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United States Department of Agriculture

Agricultural Research Service

Research Project: TRACE GAS EXCHANGES IN MIDWEST CROPPING SYSTEMS Title: Greenhouse Gas Emission from Corn Rotations and Perennial Grasses in Iowa Grown for Biofuel Production

Authors
item Jarecki, Marek - AG-CERT
item PARKIN, TIMOTHY
item Chan, A - AG-CERT
item HATFIELD, JERRY
item Jones, R - AG-CERT

Submitted to: ASA-CSSA-SSSA Annual Meeting Abstracts
Publication Type: Abstract Only
Publication Acceptance Date: October 9, 2008
Publication Date: October 9, 2008
Citation: Jarecki, M., Parkin, T.B., Chan, A., Hatfield, J.L., Jones, R. 2008. Greenhouse Gas Emission from Corn Rotations and Perennial Grasses in Iowa Grown for Biofuel Production, [CD-ROM]. In: ASA-CSSA-SSSA Annual Meeting Abstracts, October 5-9, 2008, Houston, TX.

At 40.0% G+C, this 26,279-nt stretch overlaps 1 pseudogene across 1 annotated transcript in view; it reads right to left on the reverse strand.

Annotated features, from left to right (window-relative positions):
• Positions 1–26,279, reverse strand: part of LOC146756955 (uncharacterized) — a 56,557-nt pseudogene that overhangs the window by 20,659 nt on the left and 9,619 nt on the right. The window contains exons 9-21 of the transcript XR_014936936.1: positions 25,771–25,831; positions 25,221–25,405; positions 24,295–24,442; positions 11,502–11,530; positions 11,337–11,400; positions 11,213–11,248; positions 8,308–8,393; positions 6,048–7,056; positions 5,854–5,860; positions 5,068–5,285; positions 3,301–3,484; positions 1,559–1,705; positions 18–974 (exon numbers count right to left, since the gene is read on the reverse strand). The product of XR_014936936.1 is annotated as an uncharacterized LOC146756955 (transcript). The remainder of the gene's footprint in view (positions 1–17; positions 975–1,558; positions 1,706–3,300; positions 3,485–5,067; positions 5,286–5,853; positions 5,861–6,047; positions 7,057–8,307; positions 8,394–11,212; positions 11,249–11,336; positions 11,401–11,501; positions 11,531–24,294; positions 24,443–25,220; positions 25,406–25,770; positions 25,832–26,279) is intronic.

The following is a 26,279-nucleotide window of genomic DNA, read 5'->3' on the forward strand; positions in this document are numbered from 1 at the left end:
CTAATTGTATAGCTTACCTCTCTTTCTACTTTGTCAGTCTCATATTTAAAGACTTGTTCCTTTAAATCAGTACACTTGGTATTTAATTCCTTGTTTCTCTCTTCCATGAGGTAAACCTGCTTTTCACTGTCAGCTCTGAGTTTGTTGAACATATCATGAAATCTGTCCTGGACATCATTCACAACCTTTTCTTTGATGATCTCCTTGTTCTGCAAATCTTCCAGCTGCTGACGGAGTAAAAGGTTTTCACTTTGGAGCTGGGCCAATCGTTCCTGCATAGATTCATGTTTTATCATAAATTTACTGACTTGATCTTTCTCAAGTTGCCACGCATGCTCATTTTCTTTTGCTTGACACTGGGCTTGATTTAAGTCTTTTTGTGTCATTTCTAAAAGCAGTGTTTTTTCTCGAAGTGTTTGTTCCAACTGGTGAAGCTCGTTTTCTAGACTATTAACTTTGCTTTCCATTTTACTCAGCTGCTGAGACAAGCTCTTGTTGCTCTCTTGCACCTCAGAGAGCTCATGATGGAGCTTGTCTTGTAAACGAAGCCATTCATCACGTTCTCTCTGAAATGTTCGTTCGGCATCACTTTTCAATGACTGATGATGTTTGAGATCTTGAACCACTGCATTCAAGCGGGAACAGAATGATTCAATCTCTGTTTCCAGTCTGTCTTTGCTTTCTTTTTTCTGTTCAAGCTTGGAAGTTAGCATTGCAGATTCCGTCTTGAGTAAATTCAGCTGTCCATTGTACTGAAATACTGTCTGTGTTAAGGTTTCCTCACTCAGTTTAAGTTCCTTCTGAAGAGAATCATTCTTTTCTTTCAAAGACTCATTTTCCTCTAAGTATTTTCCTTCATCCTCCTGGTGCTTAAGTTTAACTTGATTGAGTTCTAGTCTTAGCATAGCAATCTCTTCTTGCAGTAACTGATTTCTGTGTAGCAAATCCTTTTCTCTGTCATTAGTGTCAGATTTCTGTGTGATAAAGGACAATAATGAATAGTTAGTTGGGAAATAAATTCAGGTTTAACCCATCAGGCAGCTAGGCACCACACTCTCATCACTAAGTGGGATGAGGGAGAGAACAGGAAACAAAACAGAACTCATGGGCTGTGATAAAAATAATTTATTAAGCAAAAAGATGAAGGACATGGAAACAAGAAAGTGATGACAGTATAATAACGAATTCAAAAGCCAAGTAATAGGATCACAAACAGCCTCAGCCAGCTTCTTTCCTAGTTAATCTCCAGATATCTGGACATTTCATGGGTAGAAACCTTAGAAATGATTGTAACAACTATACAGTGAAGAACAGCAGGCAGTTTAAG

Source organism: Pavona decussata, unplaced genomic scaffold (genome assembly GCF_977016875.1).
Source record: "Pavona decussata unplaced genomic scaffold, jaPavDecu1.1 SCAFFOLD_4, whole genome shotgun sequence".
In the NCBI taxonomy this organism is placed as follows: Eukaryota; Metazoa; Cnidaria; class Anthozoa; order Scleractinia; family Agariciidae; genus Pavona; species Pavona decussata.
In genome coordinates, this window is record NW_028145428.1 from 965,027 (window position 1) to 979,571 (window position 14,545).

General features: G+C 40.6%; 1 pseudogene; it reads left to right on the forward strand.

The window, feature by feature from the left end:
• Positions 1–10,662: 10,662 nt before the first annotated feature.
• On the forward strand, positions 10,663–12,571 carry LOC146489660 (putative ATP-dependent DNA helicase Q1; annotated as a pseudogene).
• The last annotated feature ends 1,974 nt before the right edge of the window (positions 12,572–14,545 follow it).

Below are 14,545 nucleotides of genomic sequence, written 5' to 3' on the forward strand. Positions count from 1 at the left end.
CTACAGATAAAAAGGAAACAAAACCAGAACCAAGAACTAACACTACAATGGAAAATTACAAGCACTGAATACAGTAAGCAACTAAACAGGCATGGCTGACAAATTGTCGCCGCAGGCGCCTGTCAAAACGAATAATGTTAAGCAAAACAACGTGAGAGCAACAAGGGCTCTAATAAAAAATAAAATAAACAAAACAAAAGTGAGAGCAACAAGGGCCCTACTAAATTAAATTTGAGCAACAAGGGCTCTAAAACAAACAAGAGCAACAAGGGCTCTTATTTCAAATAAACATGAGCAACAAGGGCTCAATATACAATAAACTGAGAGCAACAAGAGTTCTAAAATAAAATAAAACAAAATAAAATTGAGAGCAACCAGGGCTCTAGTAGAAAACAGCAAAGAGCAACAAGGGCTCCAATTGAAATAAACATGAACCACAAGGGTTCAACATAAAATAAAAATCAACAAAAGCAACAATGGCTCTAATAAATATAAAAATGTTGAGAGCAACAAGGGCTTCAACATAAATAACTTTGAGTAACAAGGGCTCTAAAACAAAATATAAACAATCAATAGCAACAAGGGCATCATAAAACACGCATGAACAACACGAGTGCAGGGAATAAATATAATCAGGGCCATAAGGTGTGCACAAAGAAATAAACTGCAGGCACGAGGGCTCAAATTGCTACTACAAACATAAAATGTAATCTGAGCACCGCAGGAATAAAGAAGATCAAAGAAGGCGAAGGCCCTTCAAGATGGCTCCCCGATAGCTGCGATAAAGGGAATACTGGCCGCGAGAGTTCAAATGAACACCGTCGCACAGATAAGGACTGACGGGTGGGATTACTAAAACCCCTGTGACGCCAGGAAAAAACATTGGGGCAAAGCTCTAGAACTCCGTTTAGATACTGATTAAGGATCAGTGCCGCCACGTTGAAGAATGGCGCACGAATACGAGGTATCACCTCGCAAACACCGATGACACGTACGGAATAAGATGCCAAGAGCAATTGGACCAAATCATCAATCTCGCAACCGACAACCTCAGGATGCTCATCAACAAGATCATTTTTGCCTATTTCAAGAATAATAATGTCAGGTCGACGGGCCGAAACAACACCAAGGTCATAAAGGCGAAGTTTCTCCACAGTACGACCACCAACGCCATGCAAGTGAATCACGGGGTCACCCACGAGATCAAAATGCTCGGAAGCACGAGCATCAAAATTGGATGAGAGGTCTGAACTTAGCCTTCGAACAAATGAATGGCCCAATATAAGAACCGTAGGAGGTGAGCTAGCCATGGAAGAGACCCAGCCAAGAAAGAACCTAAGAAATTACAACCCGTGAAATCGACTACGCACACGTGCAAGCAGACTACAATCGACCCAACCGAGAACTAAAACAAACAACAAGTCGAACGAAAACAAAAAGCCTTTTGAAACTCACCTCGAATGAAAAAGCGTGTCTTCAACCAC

Technical Abstract: The ideal bioenergy crop is characterized by high yield, low energy input, low nutrient requirements, low production cost, and composition with minimal contaminants. Perennial grasses show better efficiency, higher biomass yield, and lower energy input and nutrient requirements than continuous corn or corn-soybean rotations. It is expected that perennial vegetation has the best efficiency in capturing and storing carbon. In the USA, reed canary grass and switchgrass are considered excellent biofuel crops. Another recently introduced grass is Miscanthus, which combines high biomass yield and good combustion qualities. Iowa is currently the US leader in biofuel production. Presently, there have been no comparisons performed on the efficiency of biofuel production between corn rotations versus perennial grasses in Iowa. Evaluation of emissions of greenhouse gases and potential carbon credits is possible by application of the DAYCENT biogeochemistry model. This work evaluates the magnitude of soil greenhouse gas emissions, fuel production, and energy displacement from corn rotations and perennial grasses in Iowa soil and climatic conditions.

Last Modified: 7/28/2014
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